A couple of weeks ago we asked for your comments regarding our column on retailer Abercrombie & Fitch's controversial quarterly magazine, which features nudity and sexually suggestive situations. The publication, shrink-wrapped and sold to adults 18 and older, has sparked a boycott.
The company maintains that it's all within the bounds of good taste. Here's a sampling of what you had to say:
Your premise, that since other types of advertising and entertainment contain inappropriate or offensive material the A&F; Quarterly should not be singled out, is incorrect. If something is inappropriate or offensive, consumers should do something about it.
My family will continue to shop elsewhere, even though we like the clothing very much. We strongly believe that A&F;'s advertising policies are detrimental to our society.
Even though I have not seen the publication, from the way it is described, A&F; does a nice job of demonstrating the beauty of youth and the human body.
I wish we Americans would get over our hang-up with nudity. Done in a tasteful way, nudity demonstrates confidence and a healthy self-image. Viewing nicely shaped anatomy serves as a reminder of how beautiful the human body can be if we eat right, exercise, get plenty of sleep and have a healthy attitude.
More power to A&F;, and I hope they continue to challenge our comfort zones.
This catalog is just one more example of the envelope being pushed to make media more sexual. It is insidious. All ages of teens have jumped on the A&F; bandwagon as far as clothing is concerned. And the company knows that right now they are hot.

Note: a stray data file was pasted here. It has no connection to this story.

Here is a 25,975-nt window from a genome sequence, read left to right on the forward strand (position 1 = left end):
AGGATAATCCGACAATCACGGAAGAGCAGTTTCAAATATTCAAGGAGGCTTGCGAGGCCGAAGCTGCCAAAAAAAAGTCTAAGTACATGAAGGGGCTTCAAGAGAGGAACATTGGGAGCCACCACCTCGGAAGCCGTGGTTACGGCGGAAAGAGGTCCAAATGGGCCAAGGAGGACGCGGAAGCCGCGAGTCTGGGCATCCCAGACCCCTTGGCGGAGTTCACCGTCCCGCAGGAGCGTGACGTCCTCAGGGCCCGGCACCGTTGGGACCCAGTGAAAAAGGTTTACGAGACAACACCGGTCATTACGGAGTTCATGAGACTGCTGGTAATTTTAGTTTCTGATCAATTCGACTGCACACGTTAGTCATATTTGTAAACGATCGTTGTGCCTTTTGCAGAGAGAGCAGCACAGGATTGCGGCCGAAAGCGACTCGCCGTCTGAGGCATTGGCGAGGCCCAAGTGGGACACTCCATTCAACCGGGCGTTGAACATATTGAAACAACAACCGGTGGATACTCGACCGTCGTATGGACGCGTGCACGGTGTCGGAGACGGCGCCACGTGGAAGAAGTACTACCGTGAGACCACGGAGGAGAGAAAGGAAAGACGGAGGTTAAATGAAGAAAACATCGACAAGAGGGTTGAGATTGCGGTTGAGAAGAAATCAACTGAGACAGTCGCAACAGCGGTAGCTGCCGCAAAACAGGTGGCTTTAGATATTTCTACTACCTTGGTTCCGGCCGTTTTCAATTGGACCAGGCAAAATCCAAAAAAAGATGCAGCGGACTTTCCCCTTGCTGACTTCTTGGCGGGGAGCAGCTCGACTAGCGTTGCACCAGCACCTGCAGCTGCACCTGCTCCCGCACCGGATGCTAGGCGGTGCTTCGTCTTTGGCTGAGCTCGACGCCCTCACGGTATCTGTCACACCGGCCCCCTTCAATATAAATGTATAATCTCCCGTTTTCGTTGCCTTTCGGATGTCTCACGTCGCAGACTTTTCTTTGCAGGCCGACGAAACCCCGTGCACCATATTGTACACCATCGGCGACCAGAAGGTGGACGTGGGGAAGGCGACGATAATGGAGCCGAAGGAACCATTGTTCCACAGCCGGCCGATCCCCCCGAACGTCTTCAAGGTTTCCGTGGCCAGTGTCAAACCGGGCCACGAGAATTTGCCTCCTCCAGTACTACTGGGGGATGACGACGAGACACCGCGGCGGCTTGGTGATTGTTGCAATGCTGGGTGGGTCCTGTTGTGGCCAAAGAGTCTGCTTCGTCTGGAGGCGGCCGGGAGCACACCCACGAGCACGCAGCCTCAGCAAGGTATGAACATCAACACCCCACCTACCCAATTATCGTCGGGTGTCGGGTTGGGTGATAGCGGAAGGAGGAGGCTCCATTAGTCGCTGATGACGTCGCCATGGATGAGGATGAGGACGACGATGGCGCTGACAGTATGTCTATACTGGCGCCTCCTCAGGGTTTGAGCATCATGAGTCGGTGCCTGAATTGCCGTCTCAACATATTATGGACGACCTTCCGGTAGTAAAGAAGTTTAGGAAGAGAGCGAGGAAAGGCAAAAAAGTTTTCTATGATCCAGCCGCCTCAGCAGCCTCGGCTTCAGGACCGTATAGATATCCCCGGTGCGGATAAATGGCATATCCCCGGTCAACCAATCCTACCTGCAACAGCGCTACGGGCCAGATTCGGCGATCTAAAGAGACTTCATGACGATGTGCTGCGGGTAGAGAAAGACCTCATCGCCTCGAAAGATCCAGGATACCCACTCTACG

So it is unbelievably socially irresponsible to put so much suggestive nudity and images in a catalog which they know will be seen by young teenagers. It makes me sick.
Sex always sells, especially in fashion. Let's be realistic. Abercrombie & Fitch is marketing to those under 18. Both of my cousins were into A&F; clothing before they turned 18. They told me how popular the clothing was with their peers. College students will wear whatever falls out of the closet and smells clean.
I subscribe to the magazine and like it for the fashion and the pictures. I also buy A&F; apparel for its design and quality. Anyone who looks at the magazine can figure out what it's trying to do--market to teenagers as well as gay men. The magazine is simply using sex and provocative ads to sell one thing: apparel.
Playa del Rey
Let's hear it for Abercrombie & Fitch. Yes, they do feature moderate nudity in their catalogs, but it is neither gay nor straight. It is "body beautiful," promoting clothing for a younger generation.
Those who are protesting need to get a life. All the models are not engaged in sexual acts. There is a warning label on the magazine, which is not the case with Playgirl, Penthouse or numerous others.
The world has always showcased the Adonis form. Do these protesters want to paint fig leaves over the works of art of Michelangelo and Greek and Roman artists, or artwork in museums around the world? In the past it was marble and canvas. Today it's pictures in a magazine.
Just get over it! Put your voice and your dollar where it really counts: the homeless. AIDS. Hunger. Religious persecution. Let the magazine do what it does best--sell clothes and give people a harmless fantasy.
Long live Abercrombie & Fitch and their advertising gurus for making our world a much prettier place to live.
KEVIN JOHN CHARBENEAU
Write to Fashion Police, 202 W. 1st St., Los Angeles CA 90012, fax to (213) 237-4888, or send e-mail to email@example.com.